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Russia has nothing to fear from EU in South Caucasus, Armenia insists

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A seismic shift in Armenia’s foreign policy that has seen it forge closer relations with the European Union is not a threat to Moscow, the country’s ambassador in Brussels insisted amid increasingly tense relations with the Kremlin.

“Armenia’s geography means it historically and practically has so many connections with Russia that only phantasmagoric people think Armenia would take the suicidal step of trying to undermine Russian interests in the region,” Tigran Balayan, the country’s envoy to the EU, told POLITICO in an interview.

“The Armenia-EU relationship is based on Armenian national interests. Currently, our national interest demands that we have exemplary relations with the EU and all its member states,” he said.

“That doesn’t exclude bilateral good relations with Russia, and that’s something we want to explain to our Russian colleagues,” he added.

Earlier this month, at a meeting between Armenian Prime Minister Nikol Pashinyan, European Commission President Ursula von der Leyen and U.S. Secretary of State Antony Blinken, the EU unveiled a €270 million package designed to help bolster the economic independence and resilience of the former Soviet republic. Russia currently has an effective monopoly over Armenia’s energy networks, railways and imports of key goods like grain.

While Russia has also maintained control over Armenia’s borders for the past three decades, relations have soured in recent years, with the Kremlin refusing to back the country in its long-running conflict with neighboring Azerbaijan. Moscow deployed more than a thousand peacekeepers to the breakaway region of Nagorno-Karabakh following a war in 2020, but its troops refused to intervene last September when Azerbaijani forces launched an offensive and sparked the mass exodus of its 100,000 Armenian residents.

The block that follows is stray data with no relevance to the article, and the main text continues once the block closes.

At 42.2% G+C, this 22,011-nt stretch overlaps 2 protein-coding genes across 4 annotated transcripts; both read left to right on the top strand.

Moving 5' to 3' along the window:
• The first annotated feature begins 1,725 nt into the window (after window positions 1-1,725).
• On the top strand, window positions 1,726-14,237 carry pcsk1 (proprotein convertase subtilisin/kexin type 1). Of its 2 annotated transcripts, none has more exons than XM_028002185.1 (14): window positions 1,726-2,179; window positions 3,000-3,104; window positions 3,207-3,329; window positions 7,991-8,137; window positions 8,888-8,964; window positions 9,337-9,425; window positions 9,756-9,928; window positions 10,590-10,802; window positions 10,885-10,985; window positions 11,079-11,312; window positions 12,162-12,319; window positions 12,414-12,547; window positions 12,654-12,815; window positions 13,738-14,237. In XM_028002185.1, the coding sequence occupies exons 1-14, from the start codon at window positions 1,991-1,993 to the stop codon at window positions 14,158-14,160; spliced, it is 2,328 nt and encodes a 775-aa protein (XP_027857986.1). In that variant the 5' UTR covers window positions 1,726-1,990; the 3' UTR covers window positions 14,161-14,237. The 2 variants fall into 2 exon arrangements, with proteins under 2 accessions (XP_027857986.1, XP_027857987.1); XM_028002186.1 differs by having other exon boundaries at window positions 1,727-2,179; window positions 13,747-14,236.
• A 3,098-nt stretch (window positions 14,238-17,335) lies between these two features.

Days prior to the attack, Pashinyan told POLITICO that the country could no longer rely on Russia for security and praised Western nations for helping bring about democratic reforms.

Armenia has now suspended its membership of the Moscow-led CSTO military alliance, invited U.S. troops to stage joint drills in the country, and depends on an EU civilian monitoring mission to deter clashes along its tense border with Azerbaijan. Meanwhile, it has stepped up efforts to avoid falling foul of Western sanctions on Russia, working to prevent the export of sensitive goods that could be used by Moscow’s forces occupying Ukraine.

But, according to Balayan, who heads Armenia’s EU delegation, that shouldn’t be seen as a “pivot to the West” at the expense of Russia.

“When we are talking about these issues with Russian diplomats, and I tell them what we are doing, I’ve never received any counterargument as to why we shouldn’t — how European and American investments into Armenia’s economy could harm Russian interests,” he said.

Last month, Russian Foreign Minister Sergey Lavrov took aim at Armenia’s growing ties with Europe and the U.S., accusing the government of “deliberately leading things to the collapse of relations with the Russian Federation.”

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